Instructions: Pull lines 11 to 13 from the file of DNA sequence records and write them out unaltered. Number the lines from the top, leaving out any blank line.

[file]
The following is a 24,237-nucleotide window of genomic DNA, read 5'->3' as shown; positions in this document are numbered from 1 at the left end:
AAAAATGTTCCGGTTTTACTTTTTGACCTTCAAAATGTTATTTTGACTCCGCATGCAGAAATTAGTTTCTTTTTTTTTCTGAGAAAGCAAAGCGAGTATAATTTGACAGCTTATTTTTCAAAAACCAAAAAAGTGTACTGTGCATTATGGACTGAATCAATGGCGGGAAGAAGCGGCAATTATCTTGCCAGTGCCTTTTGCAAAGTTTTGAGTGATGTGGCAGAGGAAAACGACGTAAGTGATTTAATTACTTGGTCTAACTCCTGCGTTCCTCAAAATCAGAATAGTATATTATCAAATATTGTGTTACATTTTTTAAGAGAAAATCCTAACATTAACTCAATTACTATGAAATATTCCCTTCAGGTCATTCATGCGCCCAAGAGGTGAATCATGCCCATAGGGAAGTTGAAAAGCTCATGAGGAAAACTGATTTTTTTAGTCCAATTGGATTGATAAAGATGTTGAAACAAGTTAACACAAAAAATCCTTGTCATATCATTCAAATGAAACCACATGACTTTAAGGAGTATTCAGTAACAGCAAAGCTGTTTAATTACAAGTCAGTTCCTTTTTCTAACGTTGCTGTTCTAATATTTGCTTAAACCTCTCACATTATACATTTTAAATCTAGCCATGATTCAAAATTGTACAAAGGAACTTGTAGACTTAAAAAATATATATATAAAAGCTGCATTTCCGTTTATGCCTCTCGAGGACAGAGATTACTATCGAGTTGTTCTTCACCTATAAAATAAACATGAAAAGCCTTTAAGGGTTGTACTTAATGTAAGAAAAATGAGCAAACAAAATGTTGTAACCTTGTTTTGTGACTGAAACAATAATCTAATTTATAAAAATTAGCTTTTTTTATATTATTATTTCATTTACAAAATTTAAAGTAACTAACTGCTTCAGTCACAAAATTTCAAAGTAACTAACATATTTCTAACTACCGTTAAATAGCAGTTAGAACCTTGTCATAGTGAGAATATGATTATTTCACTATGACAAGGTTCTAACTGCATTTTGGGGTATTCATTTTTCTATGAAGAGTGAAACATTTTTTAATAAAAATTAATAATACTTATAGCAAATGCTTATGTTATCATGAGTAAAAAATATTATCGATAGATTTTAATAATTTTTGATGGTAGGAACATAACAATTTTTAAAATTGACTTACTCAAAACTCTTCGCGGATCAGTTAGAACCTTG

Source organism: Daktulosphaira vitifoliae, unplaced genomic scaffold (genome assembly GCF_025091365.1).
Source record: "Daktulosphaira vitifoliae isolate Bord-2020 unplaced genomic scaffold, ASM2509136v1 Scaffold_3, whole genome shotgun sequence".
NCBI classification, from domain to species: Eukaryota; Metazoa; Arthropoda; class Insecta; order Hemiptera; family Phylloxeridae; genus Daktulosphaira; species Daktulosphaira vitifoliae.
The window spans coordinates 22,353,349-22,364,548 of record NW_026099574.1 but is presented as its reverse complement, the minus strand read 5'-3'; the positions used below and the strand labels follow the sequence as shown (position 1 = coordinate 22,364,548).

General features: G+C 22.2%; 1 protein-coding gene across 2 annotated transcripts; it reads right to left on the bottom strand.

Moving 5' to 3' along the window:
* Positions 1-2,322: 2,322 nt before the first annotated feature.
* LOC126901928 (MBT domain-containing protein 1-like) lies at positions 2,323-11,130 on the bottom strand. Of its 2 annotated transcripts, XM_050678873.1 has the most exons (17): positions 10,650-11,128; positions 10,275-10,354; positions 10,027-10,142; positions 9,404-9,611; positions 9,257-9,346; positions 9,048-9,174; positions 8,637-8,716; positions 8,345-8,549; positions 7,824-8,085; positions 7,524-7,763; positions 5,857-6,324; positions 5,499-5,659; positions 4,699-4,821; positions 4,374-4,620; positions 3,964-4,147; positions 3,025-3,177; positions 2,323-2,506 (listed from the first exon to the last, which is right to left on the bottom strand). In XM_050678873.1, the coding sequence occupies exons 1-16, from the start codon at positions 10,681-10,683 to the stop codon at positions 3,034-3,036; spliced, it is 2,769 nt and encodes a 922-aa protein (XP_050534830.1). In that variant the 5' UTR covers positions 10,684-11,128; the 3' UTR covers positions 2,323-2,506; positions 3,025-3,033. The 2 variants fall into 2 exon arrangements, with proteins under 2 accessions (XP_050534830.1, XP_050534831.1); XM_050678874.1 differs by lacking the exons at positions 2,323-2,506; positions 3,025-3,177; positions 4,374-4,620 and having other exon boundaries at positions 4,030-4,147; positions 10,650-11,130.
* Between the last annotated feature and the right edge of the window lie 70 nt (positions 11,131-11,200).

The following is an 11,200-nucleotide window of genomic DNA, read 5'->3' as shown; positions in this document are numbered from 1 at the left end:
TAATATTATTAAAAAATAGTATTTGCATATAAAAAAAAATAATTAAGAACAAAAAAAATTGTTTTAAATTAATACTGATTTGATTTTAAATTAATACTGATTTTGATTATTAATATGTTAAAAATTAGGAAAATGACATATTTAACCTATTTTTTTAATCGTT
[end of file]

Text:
* Between the last annotated feature and the right edge of the window lie 70 nt (positions 11,131-11,200).

The following is an 11,200-nucleotide window of genomic DNA, read 5'->3' as shown; positions in this document are numbered from 1 at the left end:
TAATATTATTAAAAAATAGTATTTGCATATAAAAAAAAATAATTAAGAACAAAAAAAATTGTTTTAAATTAATACTGATTTGATTTTAAATTAATACTGATTTTGATTATTAATATGTTAAAAATTAGGAAAATGACATATTTAACCTATTTTTTTAATCGTT